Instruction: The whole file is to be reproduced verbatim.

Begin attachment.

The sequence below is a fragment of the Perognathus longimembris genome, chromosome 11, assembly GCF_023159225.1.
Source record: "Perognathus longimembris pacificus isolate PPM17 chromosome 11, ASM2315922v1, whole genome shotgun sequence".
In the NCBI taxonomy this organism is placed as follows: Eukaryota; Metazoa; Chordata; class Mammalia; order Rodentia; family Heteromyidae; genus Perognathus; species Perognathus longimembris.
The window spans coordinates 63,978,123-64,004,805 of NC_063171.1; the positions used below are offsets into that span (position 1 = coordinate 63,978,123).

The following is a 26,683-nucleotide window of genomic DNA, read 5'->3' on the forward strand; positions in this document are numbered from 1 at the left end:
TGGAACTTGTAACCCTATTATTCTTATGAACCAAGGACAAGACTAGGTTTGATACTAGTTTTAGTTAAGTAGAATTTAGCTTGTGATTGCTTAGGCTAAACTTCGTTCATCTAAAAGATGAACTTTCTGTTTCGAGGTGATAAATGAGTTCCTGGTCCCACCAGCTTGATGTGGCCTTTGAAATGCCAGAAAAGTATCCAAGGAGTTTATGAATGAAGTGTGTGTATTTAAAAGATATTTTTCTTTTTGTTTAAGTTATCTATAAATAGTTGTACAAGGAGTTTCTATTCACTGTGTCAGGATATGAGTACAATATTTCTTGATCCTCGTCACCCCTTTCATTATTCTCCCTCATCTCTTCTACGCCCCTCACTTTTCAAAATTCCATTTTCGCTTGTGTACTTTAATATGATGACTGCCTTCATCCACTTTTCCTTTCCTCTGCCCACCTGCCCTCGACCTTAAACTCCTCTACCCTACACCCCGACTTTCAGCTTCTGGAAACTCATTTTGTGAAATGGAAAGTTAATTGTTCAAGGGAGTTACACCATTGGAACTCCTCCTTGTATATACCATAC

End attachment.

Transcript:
The sequence below is a fragment of the Perognathus longimembris genome, chromosome 11, assembly GCF_023159225.1.
Source record: "Perognathus longimembris pacificus isolate PPM17 chromosome 11, ASM2315922v1, whole genome shotgun sequence".
In the NCBI taxonomy this organism is placed as follows: Eukaryota; Metazoa; Chordata; class Mammalia; order Rodentia; family Heteromyidae; genus Perognathus; species Perognathus longimembris.
The window spans coordinates 63,978,123-64,004,805 of NC_063171.1; the positions used below are offsets into that span (position 1 = coordinate 63,978,123).

The following is a 26,683-nucleotide window of genomic DNA, read 5'->3' on the forward strand; positions in this document are numbered from 1 at the left end:
TGGAACTTGTAACCCTATTATTCTTATGAACCAAGGACAAGACTAGGTTTGATACTAGTTTTAGTTAAGTAGAATTTAGCTTGTGATTGCTTAGGCTAAACTTCGTTCATCTAAAAGATGAACTTTCTGTTTCGAGGTGATAAATGAGTTCCTGGTCCCACCAGCTTGATGTGGCCTTTGAAATGCCAGAAAAGTATCCAAGGAGTTTATGAATGAAGTGTGTGTATTTAAAAGATATTTTTCTTTTTGTTTAAGTTATCTATAAATAGTTGTACAAGGAGTTTCTATTCACTGTGTCAGGATATGAGTACAATATTTCTTGATCCTCGTCACCCCTTTCATTATTCTCCCTCATCTCTTCTACGCCCCTCACTTTTCAAAATTCCATTTTCGCTTGTGTACTTTAATATGATGACTGCCTTCATCCACTTTTCCTTTCCTCTGCCCACCTGCCCTCGACCTTAAACTCCTCTACCCTACACCCCGACTTTCAGCTTCTGGAAACTCATTTTGTGAAATGGAAAGTTAATTGTTCAAGGGAGTTACACCATTGGAACTCCTCCTTGTATATACCATAC